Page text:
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Director: John Patrick Shanley

Cast: John Patrick Shanley, Meryl Streep, Philip Seymour Hoffman, Amy Adams


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When the principal (Meryl Streep) of a Bronx Catholic High School accuses a popular priest (Philip Seymour Hoffman) of pedophilia, a young nun caught in between the feuding pair becomes hopelessly swept up in the ensuing controversy. 1964, St. Nicholas, the Bronx: The winds of change are sweepingSee more details below


When the principal (Meryl Streep) of a Bronx Catholic High School accuses a popular priest (Philip Seymour Hoffman) of pedophilia, a young nun caught in between the feuding pair becomes hopelessly swept up in the ensuing controversy. 1964, St. Nicholas, the Bronx: The winds of change are sweeping through this tight-knit religious community, and charismatic priest Father Flynn (Philip Seymour Hoffman) is doing his best to adapt by revisiting the school's notoriously strict disciplinary practices. Unfortunately Father Flynn's progressive ideas stand in stark contrast to the longstanding beliefs of Sister Aloysius Beauvier (Meryl Streep), the iron-willed principal, who believes that an oppressive environment of punishment and fear is the only way to keep the student body in line. Suddenly into this tempestuous environment appears young Donald Miller, St. Nicholas' first black student. When hopeful innocent Sister James (Amy Adams) reluctantly reveals to Sister Beauvier that Father Flynn and Donald have been spending an unusual amount of time together in the church rectory, the unrelentingly righteous headmistress begins a merciless crusade to reveal the beloved clergyman as a lecherous child molester and have him permanently expunged from the school. Yet despite her moral certainty that Father Flynn has committed such an unspeakable transgression, Sister Beauvier has not a shred of actual evidence to back up her audacious claim. Now, as Sister Beauvier and Father Flynn enter into an epic battle of wills, the shock waves set into motion by their explosive confrontation threaten to destroy one man's reputation and tear apart the entire surrounding community. John Patrick Shanley adapted his own play for the screen under the guidance of producer Scott Rudin (The Queen, Notes on a Scandal).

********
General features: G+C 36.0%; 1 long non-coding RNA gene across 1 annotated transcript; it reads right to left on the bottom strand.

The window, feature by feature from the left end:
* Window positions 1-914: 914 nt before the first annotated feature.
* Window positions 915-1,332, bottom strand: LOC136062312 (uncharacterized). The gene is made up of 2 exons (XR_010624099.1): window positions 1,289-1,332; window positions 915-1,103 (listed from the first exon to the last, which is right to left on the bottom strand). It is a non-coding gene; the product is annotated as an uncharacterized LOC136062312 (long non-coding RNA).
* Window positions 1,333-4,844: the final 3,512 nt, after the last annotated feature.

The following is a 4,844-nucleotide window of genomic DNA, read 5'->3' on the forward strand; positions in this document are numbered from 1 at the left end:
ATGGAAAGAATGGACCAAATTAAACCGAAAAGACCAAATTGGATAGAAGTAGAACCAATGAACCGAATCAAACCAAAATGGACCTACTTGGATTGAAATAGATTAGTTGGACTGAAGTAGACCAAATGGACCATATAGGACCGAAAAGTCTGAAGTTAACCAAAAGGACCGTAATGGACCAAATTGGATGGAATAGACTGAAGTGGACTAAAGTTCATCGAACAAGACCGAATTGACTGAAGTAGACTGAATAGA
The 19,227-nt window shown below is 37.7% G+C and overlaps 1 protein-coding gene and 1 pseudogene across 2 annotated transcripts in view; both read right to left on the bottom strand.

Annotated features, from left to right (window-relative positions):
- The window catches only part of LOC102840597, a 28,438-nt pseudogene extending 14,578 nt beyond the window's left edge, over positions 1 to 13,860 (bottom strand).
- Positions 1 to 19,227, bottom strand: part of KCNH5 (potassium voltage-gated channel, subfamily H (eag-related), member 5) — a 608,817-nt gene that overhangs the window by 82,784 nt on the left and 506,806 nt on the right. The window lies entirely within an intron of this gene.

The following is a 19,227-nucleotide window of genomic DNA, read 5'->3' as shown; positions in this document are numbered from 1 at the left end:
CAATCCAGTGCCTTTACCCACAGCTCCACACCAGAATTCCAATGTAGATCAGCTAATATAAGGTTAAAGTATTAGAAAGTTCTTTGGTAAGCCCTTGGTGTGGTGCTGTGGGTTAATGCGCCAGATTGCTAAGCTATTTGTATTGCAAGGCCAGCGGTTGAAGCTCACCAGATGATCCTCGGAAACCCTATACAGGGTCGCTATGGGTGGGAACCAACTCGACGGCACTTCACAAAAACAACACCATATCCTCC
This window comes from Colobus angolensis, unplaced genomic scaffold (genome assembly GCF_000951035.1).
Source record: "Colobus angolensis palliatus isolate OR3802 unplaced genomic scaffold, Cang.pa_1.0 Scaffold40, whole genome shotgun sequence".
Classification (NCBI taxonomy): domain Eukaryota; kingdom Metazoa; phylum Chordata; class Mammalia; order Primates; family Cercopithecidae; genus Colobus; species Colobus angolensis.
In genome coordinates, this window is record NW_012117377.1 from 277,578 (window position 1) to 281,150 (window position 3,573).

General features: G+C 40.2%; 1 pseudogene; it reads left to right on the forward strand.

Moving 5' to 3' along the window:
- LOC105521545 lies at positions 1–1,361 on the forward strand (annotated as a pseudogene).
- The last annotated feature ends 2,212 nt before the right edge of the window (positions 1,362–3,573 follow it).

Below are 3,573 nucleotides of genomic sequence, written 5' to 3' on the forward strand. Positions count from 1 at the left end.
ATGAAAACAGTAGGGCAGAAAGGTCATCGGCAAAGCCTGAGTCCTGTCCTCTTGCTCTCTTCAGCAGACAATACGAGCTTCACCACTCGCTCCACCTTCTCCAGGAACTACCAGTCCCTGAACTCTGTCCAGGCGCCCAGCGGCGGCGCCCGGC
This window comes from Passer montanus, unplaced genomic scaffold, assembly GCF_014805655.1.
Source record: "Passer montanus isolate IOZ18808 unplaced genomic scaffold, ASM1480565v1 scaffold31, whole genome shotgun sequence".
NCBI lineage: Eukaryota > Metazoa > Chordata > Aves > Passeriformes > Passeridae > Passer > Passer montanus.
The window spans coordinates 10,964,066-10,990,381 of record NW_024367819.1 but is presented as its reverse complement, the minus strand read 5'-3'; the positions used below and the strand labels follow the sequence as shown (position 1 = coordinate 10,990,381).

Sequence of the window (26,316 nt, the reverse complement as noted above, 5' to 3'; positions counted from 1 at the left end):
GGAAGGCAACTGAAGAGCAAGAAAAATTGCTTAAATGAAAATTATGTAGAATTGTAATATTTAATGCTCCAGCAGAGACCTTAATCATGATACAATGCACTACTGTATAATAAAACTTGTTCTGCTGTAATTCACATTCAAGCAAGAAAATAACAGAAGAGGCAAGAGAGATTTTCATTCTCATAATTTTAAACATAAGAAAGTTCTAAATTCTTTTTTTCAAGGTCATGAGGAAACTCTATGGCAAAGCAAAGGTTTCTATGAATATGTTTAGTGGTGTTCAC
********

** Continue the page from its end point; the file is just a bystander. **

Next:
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Editorial Reviews

All Movie Guide - Perry Seibert